Mexico's President-elect Enrique Peña Nieto. (Photo courtesy of New America Media)
Louis E. V. Nevaer
New America Media
MERIDA, Mexico — In the wake of Mexico’s presidential election Sunday, analysts are expecting Mexico to launch a major “blitzkrieg surge” against the drug cartels during current president Felipe Calderon’s lame duck period.
President-elect Enrique Peña Nieto won’t take office until Dec. 1, leaving a five-month period during which Mexico is expected to intensify its drive against the drug cartels.
To the Mexican electorate – exhausted by six years of being affronted by the daily body count that was the product of Calderon’s militarization of the drug war – PRI candidate Peña Nieto promised to change strategy, and work to reduce violence.
“The task of the state, what should be its priority from my point of view, and what I have called for in this campaign, is to reduce the levels of violence,” he said in several interviews, by way of explaining his intention in shifting Calderon’s hard line against the various drug organizations operating throughout the country.
In private, however, Peña Nieto quietly reassured American officials that they could count on Mexico’s continued cooperation in current efforts to continue the war on drugs. A senior Obama official told reporters that Peña Nieto had assured the White House that “he is going to keep working with us.”
To make matters more complicated, Peña Nieto and Calderon have been working together, mindful of the opportunity presented by this lame-duck period – between July 1 and Dec. 1 – which affords Mexico the time frame to intensify military strikes against the drug cartels before the new president is sworn in.
It is expected that a blitkreig-style military “surge” against the drug cartels could strike at the heart of these organizations, and debilitate them to such a degree that the new Mexican president can then begin to implement a different set of strategies. Calderon’s six-year war against the drug cartels has already wreaked havoc, with hundreds of leaders and operatives from the major cartels and drug organizations killed, imprisoned or extradited to the United States.
For a year Calderon has sent almost 2,000 elite Mexican Army special forces to the border states and during the same period the United States has been sending CIA operatives and retired U.S. forces to Mexico.
Calderon’s reputation has already been sullied by a drug war that has left more than 50,000 people dead, and his hope is that a final series of strikes will get the job done before he leaves office. If that happens, in due course his image could be rehabilitated and the Mexican public could come to recognize that his policies prevented Mexico from becoming a narco-state.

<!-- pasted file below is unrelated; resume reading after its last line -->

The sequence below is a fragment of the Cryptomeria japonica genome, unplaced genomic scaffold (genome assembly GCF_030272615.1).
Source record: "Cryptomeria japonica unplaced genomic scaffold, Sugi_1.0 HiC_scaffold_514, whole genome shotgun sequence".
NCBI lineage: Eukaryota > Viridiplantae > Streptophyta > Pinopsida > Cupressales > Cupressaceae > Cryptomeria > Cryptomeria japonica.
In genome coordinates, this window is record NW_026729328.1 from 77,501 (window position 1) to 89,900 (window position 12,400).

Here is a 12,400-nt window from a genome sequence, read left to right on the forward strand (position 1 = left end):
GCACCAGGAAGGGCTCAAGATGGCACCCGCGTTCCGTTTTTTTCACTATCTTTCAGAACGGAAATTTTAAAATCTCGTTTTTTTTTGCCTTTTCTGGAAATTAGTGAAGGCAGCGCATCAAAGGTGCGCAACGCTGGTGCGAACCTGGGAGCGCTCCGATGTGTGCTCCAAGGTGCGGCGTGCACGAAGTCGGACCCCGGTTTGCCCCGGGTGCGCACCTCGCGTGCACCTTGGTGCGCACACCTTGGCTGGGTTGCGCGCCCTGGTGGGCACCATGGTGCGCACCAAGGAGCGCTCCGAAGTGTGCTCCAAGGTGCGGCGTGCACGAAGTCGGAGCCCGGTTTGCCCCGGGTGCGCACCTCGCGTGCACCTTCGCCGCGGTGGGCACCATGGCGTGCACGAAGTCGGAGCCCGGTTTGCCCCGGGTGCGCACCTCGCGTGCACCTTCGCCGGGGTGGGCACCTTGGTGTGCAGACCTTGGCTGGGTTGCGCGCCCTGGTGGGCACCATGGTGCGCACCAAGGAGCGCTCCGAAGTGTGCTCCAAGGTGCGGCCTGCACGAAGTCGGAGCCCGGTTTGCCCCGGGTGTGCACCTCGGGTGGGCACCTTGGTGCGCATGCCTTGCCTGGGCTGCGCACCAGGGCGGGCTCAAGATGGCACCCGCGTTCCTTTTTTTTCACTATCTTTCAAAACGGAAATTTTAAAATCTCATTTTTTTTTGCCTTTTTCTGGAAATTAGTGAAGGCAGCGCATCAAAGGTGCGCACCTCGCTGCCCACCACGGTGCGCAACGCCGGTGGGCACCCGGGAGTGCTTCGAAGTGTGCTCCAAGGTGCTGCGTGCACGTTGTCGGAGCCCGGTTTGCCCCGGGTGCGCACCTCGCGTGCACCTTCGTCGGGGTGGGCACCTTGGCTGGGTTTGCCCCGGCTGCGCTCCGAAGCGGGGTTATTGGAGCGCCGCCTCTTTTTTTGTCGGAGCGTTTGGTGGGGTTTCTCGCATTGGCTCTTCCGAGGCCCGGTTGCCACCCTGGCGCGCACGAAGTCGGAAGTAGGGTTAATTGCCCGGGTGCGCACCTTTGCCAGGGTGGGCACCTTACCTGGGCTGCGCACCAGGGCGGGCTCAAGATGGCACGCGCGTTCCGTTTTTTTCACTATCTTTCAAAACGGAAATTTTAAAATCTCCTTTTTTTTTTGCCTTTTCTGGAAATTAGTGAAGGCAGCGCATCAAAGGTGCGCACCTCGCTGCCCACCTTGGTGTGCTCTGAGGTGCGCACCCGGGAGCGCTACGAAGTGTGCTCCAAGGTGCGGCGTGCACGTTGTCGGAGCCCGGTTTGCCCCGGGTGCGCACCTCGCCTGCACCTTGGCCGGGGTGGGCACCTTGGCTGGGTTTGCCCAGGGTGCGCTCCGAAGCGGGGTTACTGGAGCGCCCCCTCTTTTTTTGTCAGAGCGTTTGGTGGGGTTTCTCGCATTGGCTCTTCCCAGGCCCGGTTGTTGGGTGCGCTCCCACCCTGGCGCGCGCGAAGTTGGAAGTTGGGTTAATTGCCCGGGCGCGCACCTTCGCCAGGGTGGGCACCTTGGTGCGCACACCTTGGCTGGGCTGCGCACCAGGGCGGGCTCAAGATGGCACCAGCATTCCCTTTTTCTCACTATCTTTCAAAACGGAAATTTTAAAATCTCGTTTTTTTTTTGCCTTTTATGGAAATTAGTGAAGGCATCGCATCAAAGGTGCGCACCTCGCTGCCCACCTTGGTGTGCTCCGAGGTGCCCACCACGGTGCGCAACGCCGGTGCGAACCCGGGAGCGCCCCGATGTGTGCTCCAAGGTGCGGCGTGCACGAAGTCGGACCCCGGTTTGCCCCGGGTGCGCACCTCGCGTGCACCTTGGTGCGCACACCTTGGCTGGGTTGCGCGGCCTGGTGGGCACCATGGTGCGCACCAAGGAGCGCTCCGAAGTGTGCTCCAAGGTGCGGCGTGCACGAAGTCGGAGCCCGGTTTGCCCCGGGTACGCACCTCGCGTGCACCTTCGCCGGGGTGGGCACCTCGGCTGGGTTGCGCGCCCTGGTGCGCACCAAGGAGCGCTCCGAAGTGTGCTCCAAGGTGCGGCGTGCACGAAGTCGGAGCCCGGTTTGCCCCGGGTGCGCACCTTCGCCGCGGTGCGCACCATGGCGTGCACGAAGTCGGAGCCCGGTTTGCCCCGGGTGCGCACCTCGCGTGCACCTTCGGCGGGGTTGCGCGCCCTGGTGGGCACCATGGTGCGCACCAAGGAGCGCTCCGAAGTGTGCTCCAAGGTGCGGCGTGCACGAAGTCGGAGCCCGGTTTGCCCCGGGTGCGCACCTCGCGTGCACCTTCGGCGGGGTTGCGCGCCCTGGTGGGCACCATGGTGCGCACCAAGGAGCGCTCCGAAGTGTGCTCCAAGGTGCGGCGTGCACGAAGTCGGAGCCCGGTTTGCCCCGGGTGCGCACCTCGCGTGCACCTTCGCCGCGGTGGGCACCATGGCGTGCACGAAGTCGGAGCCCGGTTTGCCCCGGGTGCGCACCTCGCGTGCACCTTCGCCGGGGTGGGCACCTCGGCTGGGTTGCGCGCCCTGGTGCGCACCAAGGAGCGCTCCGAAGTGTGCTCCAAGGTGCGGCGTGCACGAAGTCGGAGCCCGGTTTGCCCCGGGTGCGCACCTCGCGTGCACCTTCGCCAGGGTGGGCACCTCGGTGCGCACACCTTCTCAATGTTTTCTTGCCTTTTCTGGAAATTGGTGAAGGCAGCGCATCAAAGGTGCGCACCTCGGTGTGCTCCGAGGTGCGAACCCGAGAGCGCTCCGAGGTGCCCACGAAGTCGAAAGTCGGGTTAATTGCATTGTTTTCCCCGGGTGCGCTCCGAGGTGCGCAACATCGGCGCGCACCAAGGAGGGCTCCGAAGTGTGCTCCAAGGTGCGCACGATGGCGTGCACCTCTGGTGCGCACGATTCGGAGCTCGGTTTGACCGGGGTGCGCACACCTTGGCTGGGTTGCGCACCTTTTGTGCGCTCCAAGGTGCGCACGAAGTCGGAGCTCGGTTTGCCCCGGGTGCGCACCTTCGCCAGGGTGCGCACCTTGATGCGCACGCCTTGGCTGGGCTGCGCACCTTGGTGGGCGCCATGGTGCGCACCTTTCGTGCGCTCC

The incoming president, meanwhile, can only stand to benefit from a major blitzkrieg before taking office.
Peña Nieto appointed Gen. Oscar Naranjo, the former chief of Colombia’s national police, as a “special adviser,” signaling his belief in a strong military approach to the “war on drugs.” Naranjo lives in Washington, D.C., and has been flying between the U.S. capital and Mexico City in an advisory role.
“Mexico has accumulated achievements, it’s delivered lives, enormous sacrifices,” Naranjo told reporters last month. “Security, understood as a democratic value, is expressed in policies that are totally inclusive, that protect everyone.”
How closely the Obama administration has been working with Peña Nieto – and his party, the Institutional Revolutionary Party, or PRI, which has been out of power since 2000 – is a matter of speculation.
Rear Adm. Colin Kilrain, a former senior commander of the U.S. Navy’s special forces, who worked on anti-terrorism for the National Security Council in 2011, was appointed to the post of military attaché at the U.S. Embassy in Mexico City in February 2012.
For Calderon, who is now a lame-duck president, and desperately wants to be vindicated by carrying out a series of “death blows” to the remaining cartel leaders, it is imperative that the next five months include a series of bold, aggressive and successful military strikes against the eight major drug organizations. For the newly elected president, it is preferable that this blitzkreig take place before being sworn in in December in order to distance the new administration from a war that has bloodied Mexico’s international image.
For the Obama administration it is imperative that the surge over the next few months – not unlike the strategy the United States pursued in Iraq and now in Afghanistan – strike mortal blows against the Mexican drug cartels one year after Obama’s achievement in taking down Osama bin Laden.
In this sense, a bold series of strikes against Mexico’s drug cartels would be a win-win-win strategy for Felipe Calderon, Enrique Peña Nieto and Barack Obama.
Seldom do such opportunities present themselves.